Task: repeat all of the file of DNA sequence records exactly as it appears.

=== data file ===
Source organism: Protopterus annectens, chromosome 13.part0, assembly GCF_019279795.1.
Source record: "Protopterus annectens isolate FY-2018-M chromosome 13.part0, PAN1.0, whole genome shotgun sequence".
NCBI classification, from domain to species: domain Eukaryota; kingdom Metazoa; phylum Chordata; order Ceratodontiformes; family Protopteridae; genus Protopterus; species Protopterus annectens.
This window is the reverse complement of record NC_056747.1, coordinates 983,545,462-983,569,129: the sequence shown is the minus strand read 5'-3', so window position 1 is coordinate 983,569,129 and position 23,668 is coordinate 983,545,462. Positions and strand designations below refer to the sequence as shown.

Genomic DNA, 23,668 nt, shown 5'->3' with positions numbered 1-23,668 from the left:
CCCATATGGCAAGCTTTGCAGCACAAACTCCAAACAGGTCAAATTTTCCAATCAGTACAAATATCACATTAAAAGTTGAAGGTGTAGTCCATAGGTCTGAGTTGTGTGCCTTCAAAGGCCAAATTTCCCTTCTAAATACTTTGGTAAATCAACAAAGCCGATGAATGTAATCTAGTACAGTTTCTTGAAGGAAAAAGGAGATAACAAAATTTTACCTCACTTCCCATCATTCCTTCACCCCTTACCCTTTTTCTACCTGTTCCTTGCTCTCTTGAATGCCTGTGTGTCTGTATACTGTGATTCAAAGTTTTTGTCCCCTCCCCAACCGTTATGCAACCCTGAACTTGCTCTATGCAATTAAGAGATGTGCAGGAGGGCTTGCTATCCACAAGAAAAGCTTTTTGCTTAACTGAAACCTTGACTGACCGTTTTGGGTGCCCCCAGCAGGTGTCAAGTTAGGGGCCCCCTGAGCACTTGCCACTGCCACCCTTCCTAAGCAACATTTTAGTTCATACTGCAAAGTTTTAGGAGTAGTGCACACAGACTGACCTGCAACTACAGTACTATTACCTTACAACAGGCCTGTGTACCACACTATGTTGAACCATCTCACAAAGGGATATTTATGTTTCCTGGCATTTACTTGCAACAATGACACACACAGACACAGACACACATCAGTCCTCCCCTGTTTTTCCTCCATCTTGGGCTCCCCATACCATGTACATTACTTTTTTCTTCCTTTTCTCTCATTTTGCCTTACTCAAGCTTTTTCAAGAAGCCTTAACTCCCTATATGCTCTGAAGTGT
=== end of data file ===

Source organism: Protopterus annectens, chromosome 13.part0, assembly GCF_019279795.1.
Source record: "Protopterus annectens isolate FY-2018-M chromosome 13.part0, PAN1.0, whole genome shotgun sequence".
NCBI classification, from domain to species: domain Eukaryota; kingdom Metazoa; phylum Chordata; order Ceratodontiformes; family Protopteridae; genus Protopterus; species Protopterus annectens.
This window is the reverse complement of record NC_056747.1, coordinates 983,545,462-983,569,129: the sequence shown is the minus strand read 5'-3', so window position 1 is coordinate 983,569,129 and position 23,668 is coordinate 983,545,462. Positions and strand designations below refer to the sequence as shown.

Genomic DNA, 23,668 nt, shown 5'->3' with positions numbered 1-23,668 from the left:
CCCATATGGCAAGCTTTGCAGCACAAACTCCAAACAGGTCAAATTTTCCAATCAGTACAAATATCACATTAAAAGTTGAAGGTGTAGTCCATAGGTCTGAGTTGTGTGCCTTCAAAGGCCAAATTTCCCTTCTAAATACTTTGGTAAATCAACAAAGCCGATGAATGTAATCTAGTACAGTTTCTTGAAGGAAAAAGGAGATAACAAAATTTTACCTCACTTCCCATCATTCCTTCACCCCTTACCCTTTTTCTACCTGTTCCTTGCTCTCTTGAATGCCTGTGTGTCTGTATACTGTGATTCAAAGTTTTTGTCCCCTCCCCAACCGTTATGCAACCCTGAACTTGCTCTATGCAATTAAGAGATGTGCAGGAGGGCTTGCTATCCACAAGAAAAGCTTTTTGCTTAACTGAAACCTTGACTGACCGTTTTGGGTGCCCCCAGCAGGTGTCAAGTTAGGGGCCCCCTGAGCACTTGCCACTGCCACCCTTCCTAAGCAACATTTTAGTTCATACTGCAAAGTTTTAGGAGTAGTGCACACAGACTGACCTGCAACTACAGTACTATTACCTTACAACAGGCCTGTGTACCACACTATGTTGAACCATCTCACAAAGGGATATTTATGTTTCCTGGCATTTACTTGCAACAATGACACACACAGACACAGACACACATCAGTCCTCCCCTGTTTTTCCTCCATCTTGGGCTCCCCATACCATGTACATTACTTTTTTCTTCCTTTTCTCTCATTTTGCCTTACTCAAGCTTTTTCAAGAAGCCTTAACTCCCTATATGCTCTGAAGTGT